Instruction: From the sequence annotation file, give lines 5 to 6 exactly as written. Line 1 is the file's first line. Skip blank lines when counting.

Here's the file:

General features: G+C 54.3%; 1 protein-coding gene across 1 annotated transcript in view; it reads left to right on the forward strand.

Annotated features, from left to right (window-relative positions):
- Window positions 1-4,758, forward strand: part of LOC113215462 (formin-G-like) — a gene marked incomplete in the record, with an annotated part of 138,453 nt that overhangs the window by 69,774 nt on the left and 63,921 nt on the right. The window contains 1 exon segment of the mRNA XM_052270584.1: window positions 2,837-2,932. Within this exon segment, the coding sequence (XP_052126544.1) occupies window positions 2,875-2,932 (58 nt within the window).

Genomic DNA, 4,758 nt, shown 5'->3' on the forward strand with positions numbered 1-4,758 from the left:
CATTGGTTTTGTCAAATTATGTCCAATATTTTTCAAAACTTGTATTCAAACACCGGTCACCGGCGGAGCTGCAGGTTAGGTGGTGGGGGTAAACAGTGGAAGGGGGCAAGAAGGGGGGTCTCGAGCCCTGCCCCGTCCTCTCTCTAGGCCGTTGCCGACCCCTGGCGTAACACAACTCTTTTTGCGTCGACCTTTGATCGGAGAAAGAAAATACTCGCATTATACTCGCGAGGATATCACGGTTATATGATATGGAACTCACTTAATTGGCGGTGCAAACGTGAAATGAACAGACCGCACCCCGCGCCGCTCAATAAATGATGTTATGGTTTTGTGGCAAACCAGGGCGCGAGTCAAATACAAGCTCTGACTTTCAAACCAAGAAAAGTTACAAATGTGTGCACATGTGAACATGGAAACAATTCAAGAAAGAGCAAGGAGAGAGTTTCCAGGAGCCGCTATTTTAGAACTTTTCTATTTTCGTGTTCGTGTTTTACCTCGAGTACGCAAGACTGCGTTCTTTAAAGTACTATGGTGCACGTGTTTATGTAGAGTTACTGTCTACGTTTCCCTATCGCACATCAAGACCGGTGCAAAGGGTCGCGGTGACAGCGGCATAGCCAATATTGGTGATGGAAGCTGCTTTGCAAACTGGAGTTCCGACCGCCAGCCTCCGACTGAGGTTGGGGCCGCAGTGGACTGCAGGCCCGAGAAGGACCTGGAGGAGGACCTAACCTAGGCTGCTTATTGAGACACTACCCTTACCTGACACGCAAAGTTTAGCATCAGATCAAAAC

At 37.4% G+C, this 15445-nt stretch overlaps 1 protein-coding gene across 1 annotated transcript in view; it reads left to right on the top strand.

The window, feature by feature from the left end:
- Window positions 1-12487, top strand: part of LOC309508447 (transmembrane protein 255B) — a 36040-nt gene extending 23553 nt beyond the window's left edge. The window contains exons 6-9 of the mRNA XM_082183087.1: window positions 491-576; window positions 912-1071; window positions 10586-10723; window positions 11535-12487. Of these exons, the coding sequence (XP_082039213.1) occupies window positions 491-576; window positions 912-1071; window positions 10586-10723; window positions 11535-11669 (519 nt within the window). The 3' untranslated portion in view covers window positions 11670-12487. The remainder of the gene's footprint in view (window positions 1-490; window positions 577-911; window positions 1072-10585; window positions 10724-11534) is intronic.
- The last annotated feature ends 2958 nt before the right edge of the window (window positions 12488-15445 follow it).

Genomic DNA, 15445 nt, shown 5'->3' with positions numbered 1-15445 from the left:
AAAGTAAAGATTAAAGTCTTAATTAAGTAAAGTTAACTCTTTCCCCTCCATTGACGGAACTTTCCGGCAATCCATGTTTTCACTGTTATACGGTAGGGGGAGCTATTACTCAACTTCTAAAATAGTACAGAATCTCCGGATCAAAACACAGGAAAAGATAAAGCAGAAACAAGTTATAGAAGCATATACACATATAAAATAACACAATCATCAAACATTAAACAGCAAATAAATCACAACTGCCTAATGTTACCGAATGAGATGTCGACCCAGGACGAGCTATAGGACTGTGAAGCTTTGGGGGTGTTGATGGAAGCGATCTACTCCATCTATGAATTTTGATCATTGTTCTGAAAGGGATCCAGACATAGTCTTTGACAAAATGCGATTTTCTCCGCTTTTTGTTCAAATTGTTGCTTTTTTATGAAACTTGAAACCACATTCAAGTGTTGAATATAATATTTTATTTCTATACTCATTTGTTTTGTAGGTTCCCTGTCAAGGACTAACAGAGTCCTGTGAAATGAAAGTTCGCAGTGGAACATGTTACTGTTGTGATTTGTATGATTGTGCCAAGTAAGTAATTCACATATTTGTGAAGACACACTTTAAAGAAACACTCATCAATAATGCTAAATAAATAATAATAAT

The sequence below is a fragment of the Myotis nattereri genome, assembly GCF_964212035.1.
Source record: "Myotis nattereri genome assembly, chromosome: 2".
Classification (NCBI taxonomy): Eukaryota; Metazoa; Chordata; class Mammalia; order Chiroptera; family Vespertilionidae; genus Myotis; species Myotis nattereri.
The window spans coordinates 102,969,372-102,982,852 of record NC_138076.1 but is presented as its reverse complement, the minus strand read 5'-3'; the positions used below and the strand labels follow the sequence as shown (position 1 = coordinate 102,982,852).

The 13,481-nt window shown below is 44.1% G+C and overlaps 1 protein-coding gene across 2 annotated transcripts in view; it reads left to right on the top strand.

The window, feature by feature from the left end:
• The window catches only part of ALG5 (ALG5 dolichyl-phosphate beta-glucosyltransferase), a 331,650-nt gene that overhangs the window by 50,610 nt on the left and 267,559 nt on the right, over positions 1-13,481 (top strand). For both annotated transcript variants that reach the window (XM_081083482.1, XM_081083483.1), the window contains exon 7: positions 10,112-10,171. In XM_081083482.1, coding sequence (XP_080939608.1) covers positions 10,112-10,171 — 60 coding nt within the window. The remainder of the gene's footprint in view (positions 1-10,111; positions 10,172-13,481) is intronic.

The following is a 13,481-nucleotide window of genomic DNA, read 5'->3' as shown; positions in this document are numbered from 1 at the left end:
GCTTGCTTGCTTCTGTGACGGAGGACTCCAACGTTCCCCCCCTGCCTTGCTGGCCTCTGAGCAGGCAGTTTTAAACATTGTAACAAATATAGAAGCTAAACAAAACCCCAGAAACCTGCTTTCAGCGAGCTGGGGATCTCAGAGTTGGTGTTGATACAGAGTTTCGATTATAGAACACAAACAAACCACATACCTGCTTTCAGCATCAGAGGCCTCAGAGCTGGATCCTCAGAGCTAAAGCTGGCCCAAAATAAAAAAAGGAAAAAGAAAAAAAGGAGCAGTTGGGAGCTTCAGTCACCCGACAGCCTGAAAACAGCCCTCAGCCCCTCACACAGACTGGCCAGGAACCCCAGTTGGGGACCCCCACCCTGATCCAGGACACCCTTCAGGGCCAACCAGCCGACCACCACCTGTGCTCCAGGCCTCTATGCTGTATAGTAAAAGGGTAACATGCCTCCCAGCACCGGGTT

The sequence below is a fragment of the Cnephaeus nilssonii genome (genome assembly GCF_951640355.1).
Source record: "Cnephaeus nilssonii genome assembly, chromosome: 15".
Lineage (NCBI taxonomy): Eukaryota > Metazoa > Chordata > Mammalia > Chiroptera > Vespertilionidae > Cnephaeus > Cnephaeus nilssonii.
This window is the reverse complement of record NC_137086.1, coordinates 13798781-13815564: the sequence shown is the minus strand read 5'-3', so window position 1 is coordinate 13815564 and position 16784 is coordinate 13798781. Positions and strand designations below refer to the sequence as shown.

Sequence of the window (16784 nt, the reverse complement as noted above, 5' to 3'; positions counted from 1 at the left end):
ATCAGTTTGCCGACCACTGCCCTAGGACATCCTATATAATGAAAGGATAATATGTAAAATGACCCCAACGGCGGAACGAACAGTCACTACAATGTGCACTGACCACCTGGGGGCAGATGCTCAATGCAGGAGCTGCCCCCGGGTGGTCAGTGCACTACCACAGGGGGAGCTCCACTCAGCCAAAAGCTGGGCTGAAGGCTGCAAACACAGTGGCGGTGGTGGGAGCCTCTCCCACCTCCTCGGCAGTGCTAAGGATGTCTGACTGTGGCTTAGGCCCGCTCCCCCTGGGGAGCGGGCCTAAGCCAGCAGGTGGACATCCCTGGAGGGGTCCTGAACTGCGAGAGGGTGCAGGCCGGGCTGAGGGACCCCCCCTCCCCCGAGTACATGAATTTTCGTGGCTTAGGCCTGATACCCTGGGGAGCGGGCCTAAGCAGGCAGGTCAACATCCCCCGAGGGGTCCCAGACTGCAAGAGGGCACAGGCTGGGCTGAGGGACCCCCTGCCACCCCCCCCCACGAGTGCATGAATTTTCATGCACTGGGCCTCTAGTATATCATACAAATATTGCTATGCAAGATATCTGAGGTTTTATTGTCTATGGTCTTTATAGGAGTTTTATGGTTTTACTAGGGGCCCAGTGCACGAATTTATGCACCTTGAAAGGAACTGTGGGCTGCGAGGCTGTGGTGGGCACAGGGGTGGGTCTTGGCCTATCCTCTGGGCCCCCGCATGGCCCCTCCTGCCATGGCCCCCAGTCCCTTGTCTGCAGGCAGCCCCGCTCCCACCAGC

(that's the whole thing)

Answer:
CATTGGTTTTGTCAAATTATGTCCAATATTTTTCAAAACTTGTATTCAAACACCGGTCACCGGCGGAGCTGCAGGTTAGGTGGTGGGGGTAAACAGTGGAAGGGGGCAAGAAGGGGGGTCTCGAGCCCTGCCCCGTCCTCTCTCTAGGCCGTTGCCGACCCCTGGCGTAACACAACTCTTTTTGCGTCGACCTTTGATCGGAGAAAGAAAATACTCGCATTATACTCGCGAGGATATCACGGTTATATGATATGGAACTCACTTAATTGGCGGTGCAAACGTGAAATGAACAGACCGCACCCCGCGCCGCTCAATAAATGATGTTATGGTTTTGTGGCAAACCAGGGCGCGAGTCAAATACAAGCTCTGACTTTCAAACCAAGAAAAGTTACAAATGTGTGCACATGTGAACATGGAAACAATTCAAGAAAGAGCAAGGAGAGAGTTTCCAGGAGCCGCTATTTTAGAACTTTTCTATTTTCGTGTTCGTGTTTTACCTCGAGTACGCAAGACTGCGTTCTTTAAAGTACTATGGTGCACGTGTTTATGTAGAGTTACTGTCTACGTTTCCCTATCGCACATCAAGACCGGTGCAAAGGGTCGCGGTGACAGCGGCATAGCCAATATTGGTGATGGAAGCTGCTTTGCAAACTGGAGTTCCGACCGCCAGCCTCCGACTGAGGTTGGGGCCGCAGTGGACTGCAGGCCCGAGAAGGACCTGGAGGAGGACCTAACCTAGGCTGCTTATTGAGACACTACCCTTACCTGACACGCAAAGTTTAGCATCAGATCAAAAC

At 37.4% G+C, this 15445-nt stretch overlaps 1 protein-coding gene across 1 annotated transcript in view; it reads left to right on the top strand.